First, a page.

Crowds gathered at Grangegorman today as government ministers, staff and students came together to mark the next stage of Dublin Institute of Technology’s (DIT) historic expansion, as technological university status looms.
Speaking at DIT today, Minister for Education Richard Bruton called the €220 million project “the greatest investment we have made in many years in higher education”.
The 52,000 metre-square building project, based in Grangegorman campus in north Dublin, will accommodate over 10,000 students and 600 staff.
Minister for Finance and Public Expenditure and Reform Paschal Donohoe and Minister of State for Higher Education Mary Mitchell O’Connor also spoke today, as over 50 people gathered to celebrate the construction project.
“To see the buildings that are going to be developed here is phenomenal. They will bring science, they will bring health issues, they will bring arts”, said Bruton. “Some of the most exciting developments for young talent will happen here.” The project is funded by the government under Project Ireland 2040, which aims to see an investment of €2.2 billion in higher education infrastructure over the next 10 years.
Amidst the inertia on a decision on higher education funding, the expansion of DIT and the progress of the Technological Universities Bill have been held up by the government as significant policy successes.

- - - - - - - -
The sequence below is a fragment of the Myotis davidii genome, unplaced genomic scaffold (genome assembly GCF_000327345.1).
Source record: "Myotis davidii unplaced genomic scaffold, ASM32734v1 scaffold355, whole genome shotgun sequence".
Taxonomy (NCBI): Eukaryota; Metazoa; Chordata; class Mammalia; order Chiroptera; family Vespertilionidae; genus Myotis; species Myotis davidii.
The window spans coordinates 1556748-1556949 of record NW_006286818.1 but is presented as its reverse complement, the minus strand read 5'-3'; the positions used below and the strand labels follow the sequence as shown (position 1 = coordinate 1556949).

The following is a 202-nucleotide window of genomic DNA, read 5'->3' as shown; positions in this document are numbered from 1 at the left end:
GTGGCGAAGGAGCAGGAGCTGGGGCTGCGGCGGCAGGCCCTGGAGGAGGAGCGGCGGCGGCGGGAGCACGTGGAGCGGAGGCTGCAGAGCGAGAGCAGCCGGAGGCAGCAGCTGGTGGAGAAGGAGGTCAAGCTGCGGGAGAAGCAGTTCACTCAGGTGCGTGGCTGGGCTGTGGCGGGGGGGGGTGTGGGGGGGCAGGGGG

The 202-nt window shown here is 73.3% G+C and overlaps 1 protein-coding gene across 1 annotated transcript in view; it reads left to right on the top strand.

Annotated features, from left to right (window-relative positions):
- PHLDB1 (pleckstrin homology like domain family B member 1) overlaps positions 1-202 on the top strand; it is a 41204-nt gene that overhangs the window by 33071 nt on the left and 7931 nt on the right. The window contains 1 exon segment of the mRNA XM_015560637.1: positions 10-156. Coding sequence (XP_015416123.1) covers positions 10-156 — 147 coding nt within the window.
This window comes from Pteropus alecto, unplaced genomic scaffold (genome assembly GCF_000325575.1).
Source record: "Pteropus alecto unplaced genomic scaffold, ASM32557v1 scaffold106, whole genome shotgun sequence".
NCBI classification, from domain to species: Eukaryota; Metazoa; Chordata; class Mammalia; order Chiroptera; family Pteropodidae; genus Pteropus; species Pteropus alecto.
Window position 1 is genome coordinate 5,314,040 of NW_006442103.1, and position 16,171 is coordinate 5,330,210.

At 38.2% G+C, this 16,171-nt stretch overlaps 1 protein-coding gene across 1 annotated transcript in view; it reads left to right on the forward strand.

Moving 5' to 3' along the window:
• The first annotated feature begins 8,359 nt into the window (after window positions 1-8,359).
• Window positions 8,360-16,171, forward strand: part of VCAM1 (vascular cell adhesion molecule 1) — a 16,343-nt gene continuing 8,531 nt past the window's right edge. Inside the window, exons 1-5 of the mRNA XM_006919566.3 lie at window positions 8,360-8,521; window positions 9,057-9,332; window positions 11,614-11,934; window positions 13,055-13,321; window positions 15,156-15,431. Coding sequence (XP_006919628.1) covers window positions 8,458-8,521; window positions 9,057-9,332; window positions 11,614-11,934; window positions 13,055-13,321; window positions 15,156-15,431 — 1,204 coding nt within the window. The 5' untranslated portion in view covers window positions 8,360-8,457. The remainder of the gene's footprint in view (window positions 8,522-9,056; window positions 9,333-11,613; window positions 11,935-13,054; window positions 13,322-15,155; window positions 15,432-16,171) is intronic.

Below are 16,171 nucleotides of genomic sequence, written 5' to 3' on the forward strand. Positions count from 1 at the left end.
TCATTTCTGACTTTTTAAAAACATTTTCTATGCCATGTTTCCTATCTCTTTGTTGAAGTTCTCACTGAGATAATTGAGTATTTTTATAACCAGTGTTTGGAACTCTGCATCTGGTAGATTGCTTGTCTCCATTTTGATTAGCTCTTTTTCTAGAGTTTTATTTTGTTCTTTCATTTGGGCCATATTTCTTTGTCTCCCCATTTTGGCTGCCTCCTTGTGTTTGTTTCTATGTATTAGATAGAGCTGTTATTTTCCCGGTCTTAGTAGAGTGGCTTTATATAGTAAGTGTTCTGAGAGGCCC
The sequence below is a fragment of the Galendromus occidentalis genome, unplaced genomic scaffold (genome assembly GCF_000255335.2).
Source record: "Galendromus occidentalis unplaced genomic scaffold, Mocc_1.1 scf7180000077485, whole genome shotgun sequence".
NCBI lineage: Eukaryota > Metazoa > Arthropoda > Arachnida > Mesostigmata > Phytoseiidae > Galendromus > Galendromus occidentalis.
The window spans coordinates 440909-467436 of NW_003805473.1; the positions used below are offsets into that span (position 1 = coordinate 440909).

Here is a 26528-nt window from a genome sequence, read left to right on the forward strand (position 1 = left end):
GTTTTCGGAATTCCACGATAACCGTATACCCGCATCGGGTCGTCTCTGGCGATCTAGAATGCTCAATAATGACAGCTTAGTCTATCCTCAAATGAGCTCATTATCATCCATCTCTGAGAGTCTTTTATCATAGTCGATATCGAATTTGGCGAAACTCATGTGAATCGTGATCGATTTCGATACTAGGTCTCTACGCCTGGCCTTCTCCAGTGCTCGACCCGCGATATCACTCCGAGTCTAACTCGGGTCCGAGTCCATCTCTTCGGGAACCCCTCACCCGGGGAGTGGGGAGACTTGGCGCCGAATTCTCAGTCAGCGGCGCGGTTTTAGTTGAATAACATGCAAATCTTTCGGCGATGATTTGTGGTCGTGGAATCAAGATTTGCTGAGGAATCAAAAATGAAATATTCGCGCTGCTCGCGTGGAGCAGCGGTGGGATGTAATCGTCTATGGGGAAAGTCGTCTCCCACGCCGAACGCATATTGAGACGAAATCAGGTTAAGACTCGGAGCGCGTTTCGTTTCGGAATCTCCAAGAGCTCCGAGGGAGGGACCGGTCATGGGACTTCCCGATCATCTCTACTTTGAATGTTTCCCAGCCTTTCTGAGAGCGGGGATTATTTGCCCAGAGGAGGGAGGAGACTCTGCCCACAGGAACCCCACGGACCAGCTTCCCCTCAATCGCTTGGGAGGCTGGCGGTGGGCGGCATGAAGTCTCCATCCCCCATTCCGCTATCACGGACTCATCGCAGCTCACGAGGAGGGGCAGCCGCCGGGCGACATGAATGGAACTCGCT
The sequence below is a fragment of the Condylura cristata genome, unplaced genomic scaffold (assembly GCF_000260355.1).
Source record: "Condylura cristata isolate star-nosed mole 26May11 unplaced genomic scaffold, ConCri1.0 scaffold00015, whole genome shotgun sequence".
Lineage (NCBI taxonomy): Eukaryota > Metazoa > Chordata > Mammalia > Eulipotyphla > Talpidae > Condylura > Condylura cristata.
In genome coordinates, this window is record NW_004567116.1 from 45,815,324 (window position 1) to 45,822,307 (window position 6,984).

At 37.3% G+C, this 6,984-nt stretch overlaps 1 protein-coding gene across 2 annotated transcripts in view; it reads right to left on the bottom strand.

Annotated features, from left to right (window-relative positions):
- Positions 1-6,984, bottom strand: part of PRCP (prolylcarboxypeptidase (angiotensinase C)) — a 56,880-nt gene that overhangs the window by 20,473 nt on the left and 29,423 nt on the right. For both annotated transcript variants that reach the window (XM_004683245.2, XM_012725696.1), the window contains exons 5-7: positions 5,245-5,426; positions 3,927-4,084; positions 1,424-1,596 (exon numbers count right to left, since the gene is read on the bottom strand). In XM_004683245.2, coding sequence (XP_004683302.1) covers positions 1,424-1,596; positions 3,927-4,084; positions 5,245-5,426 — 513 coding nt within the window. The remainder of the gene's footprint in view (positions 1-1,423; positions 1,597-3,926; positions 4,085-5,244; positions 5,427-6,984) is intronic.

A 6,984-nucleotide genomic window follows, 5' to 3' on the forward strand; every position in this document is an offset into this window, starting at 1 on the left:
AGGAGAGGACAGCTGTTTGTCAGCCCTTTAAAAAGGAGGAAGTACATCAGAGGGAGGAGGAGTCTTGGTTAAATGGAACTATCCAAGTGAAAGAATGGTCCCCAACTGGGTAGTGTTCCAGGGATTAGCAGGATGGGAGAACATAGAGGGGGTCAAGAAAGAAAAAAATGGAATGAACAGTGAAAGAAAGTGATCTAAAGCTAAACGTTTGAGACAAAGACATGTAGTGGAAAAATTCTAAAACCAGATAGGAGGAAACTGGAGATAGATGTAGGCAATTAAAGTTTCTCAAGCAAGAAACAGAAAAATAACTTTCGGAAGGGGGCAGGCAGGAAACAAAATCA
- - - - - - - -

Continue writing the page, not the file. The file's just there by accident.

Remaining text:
This new project is part of a series of ongoing structural changes at DIT, which is set to merge with Institute of Technology Blanchardstown and Institute of Technology Tallaght to become one of Ireland’s four new technological universities. The new Grangegorman buildings will be part of this unification process. “We want to pull together communities that have been scattered,” said Bruton. DIT is currently spread across 10 locations in Dublin city.
The development will include over 2,000 new on-campus student residences. An academic hub with a new library for the quarter will also be included.
The two new buildings are part of a wider multidimensional development at the site, which also comprises health and primary education facilities, including a new Educate Together primary school. “This is going to be a really important venue”, said Mitchell O’Connor.
Bruton called it particularly “important in the history of the north side”. Speakers praised the development for the benefits, including the creation of 1,000 jobs, it would bring to communities and businesses in the local area.
Speaking at the ceremony, the President of DIT, Brian Norton, called it “a very historic day”. He said the new buildings were an “important step in bringing forward technological education” and that they would “change DIT fundamentally”.
The project has a two year expected completion time. Norton said it “will be able to create the graduates of the future, as DIT has done for the last 130 years”.